Thanks for sharing, the points from the book you point out are worth pointing my attentions to in my own work 😛

    • Todd December 2, 2017 at 6:22 pm #

      I might be tempted, but I’ve read five best sellers over the years just to see if I liked them. Though I plowed through them, I felt sick after. They are horrible written, which means, I guess, I read for quality prose and thought. After reading Cormac McCarthy, for example, the bestsellers are depressingly and unintentionally clumsy, goofy, embarrassing. They tap into comatose forms of imagination. The good “literary” novels bring the mind and senses back to life. I suppose there functions are opposite: one is for escape and the other is for waking up.

      • Todd December 2, 2017 at 6:28 pm #

        By poor prose, I don’t mean the lazy typos, such as the ones I made above. A lack of proofreading always gets me. I’m discussing something a little deeper, I think.

    • Linda Armstrong June 13, 2019 at 4:01 pm #

      I used ideas from the book to revise part of a manuscript. It helped. Individual style and imagination are most important but read the book. Ignore the parts that don’t work for you, but give the rest a try.

  2. Steve Hooley September 26, 2016 at 5:54 am #

    Thanks for the post, Steve. I’m interested in reading the book. And the other studies/books you listed should be interesting, as well.

    I just wanted to ad a plug for Donald Maass’ WRITING 21ST CENTURY FICITION. His preconference Early Bird session at the ACFW was great. I’m rereading his book for the second and third time and still finding new information – a great book on the same subject.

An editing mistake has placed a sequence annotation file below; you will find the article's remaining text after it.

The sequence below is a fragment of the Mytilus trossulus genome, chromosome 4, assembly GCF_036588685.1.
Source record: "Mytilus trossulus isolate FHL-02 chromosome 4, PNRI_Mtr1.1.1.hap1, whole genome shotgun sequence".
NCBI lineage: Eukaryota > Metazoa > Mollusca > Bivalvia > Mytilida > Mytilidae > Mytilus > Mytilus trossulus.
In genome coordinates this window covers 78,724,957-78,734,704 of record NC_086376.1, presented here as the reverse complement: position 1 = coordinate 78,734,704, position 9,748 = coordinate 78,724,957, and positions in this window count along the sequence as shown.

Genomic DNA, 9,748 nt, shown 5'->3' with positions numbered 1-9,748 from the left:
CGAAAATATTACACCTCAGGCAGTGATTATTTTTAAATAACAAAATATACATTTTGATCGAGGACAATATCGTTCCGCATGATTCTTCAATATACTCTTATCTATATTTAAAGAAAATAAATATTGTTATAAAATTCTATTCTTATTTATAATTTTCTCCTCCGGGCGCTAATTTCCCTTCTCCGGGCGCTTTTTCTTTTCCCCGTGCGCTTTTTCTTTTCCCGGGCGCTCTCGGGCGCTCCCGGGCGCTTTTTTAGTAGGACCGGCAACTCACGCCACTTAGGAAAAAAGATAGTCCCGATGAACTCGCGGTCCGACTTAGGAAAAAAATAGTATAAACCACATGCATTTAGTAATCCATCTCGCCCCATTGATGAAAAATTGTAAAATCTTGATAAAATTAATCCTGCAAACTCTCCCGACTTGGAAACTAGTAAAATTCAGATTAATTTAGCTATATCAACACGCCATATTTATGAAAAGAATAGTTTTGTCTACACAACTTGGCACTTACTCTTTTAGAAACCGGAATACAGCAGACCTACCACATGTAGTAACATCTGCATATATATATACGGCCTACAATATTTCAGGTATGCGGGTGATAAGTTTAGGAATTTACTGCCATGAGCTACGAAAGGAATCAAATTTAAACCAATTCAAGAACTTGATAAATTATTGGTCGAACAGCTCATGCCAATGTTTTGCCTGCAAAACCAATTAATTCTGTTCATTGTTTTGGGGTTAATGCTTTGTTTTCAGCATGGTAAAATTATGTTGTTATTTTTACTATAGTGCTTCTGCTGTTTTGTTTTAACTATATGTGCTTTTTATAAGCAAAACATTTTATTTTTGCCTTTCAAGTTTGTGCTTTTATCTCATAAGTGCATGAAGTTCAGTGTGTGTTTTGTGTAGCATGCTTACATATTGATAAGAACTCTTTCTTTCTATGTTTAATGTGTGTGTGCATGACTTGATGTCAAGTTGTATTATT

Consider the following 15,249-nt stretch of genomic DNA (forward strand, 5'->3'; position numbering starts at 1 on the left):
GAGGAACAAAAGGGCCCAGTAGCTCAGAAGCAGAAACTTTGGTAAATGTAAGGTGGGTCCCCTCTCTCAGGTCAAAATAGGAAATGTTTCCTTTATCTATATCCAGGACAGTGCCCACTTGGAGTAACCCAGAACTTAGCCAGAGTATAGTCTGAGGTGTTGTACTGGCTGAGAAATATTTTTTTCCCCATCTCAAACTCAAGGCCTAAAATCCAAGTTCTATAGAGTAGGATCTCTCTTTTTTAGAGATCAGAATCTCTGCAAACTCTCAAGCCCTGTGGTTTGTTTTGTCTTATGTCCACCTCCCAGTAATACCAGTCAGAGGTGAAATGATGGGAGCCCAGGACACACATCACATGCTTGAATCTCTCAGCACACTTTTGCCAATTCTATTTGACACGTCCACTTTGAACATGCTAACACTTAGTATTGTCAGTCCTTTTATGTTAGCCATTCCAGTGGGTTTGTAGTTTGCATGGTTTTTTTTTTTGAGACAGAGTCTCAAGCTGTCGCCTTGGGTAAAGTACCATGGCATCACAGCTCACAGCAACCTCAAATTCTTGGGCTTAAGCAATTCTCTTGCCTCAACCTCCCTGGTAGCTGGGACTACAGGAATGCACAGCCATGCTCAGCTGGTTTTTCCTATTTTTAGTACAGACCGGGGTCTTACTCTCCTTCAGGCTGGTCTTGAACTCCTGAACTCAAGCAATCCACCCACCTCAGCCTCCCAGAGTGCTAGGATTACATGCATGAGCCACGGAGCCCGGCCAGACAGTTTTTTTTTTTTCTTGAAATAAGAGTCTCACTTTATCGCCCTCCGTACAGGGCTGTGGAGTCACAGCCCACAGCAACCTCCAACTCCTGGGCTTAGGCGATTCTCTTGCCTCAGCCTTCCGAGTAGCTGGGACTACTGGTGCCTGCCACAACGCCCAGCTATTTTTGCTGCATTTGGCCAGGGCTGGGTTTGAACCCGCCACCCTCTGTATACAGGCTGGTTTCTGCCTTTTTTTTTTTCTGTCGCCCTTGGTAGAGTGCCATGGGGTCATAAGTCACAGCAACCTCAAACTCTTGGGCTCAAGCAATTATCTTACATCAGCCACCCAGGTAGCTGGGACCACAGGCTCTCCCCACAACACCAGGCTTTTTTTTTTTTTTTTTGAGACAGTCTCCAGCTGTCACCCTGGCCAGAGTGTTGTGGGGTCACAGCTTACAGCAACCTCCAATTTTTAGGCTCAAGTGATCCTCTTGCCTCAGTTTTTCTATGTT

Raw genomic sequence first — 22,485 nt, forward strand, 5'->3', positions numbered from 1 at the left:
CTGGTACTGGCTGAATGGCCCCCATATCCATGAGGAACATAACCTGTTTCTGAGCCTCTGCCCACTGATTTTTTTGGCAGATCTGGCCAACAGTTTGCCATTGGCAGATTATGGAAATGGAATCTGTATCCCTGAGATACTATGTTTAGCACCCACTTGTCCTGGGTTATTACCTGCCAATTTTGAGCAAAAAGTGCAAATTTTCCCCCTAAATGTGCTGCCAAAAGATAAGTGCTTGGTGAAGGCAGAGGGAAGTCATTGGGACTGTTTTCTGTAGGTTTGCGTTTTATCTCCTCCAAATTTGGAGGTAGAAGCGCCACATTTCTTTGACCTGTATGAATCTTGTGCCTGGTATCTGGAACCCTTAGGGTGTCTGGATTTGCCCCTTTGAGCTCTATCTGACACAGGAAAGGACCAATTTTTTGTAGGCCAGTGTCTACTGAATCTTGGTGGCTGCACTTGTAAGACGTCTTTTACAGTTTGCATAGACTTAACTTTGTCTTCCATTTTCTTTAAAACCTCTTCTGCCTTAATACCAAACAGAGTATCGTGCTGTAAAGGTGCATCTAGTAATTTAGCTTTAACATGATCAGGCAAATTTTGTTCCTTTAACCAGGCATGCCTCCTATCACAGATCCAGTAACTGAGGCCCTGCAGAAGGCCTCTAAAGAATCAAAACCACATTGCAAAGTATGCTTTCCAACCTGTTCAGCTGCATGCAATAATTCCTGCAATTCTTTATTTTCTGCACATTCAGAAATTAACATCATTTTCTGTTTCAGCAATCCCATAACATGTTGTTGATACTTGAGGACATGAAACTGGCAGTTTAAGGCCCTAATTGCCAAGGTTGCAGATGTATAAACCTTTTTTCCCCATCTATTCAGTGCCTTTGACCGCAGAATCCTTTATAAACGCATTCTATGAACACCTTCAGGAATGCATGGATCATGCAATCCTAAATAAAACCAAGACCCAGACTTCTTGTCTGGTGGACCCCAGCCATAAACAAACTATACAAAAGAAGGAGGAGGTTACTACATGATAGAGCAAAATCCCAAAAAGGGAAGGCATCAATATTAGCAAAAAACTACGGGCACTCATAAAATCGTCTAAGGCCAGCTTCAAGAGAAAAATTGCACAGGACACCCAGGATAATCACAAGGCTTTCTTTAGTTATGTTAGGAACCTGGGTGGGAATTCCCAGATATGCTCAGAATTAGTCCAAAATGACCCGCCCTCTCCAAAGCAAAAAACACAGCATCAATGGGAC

• Andra M. September 26, 2016 at 7:25 am #

      I’m almost done reading his book (also attended his workshop at ACFW) , and I agree it’s a fabulous book that every writer needs to read.

  3. Christine L. Henderson September 26, 2016 at 6:03 am #

    I smiled at your last line. It was reminiscent of one from The Player (a 1992 movie) that poked fun at Hollywood…” I was just thinking what an interesting concept it is to eliminate the writer from the artistic process. If we could just get rid of these actors and directors, maybe we’ve got something here.”

    Most genres have formulas that work for them. The more they fit into a reader’s expectations and keep their interest with tension and plot surprises, the better a book will do. Marketing also has a lot to do with the book’s success.

    What all this is saying is nothing new. You’ve got to grab the reader’s interest, keep it and give them a satisfactory ending that will stay with them.

  4. Theresa Santy September 26, 2016 at 7:02 am #

    Desperate grief doesn’t work?

    I fold.

  5. Katie Powner September 26, 2016 at 7:32 am #

    I am also out of luck, being a cat lover and all. Darn. At least I found out now. But I could learn to love dogs, couldn’t I?

    • Carol Ashby September 26, 2016 at 8:22 am #

      Easily. Dogs and sugar gliders are the only unconditional love you can buy.

      • Katie Powner September 26, 2016 at 10:45 am #

        I had a cat who loved me once.

        • Carol September 26, 2016 at 12:27 pm #

          But you want your pet to love you all the time, not only once.

  6. Carol Ashby September 26, 2016 at 7:58 am #

    Steve, the details of the research should have been published in the Ph.D. thesis in a manner that would allow someone to repeat the work. If you want to know exactly how the information was analyzed, you can get a copy of it.